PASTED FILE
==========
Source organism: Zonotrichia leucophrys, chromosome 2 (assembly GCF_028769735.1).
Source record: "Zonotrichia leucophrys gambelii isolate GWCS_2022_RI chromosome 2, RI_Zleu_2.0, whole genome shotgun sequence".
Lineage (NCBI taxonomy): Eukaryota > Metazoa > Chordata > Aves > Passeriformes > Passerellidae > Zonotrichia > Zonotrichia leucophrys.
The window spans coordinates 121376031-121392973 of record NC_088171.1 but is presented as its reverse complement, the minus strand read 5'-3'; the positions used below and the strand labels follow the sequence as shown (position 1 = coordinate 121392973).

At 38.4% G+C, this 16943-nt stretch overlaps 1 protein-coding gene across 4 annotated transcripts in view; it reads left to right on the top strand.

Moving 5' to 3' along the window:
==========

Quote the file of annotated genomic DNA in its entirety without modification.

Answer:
Source organism: Zonotrichia leucophrys, chromosome 2 (assembly GCF_028769735.1).
Source record: "Zonotrichia leucophrys gambelii isolate GWCS_2022_RI chromosome 2, RI_Zleu_2.0, whole genome shotgun sequence".
Lineage (NCBI taxonomy): Eukaryota > Metazoa > Chordata > Aves > Passeriformes > Passerellidae > Zonotrichia > Zonotrichia leucophrys.
The window spans coordinates 121376031-121392973 of record NC_088171.1 but is presented as its reverse complement, the minus strand read 5'-3'; the positions used below and the strand labels follow the sequence as shown (position 1 = coordinate 121392973).

At 38.4% G+C, this 16943-nt stretch overlaps 1 protein-coding gene across 4 annotated transcripts in view; it reads left to right on the top strand.

Moving 5' to 3' along the window: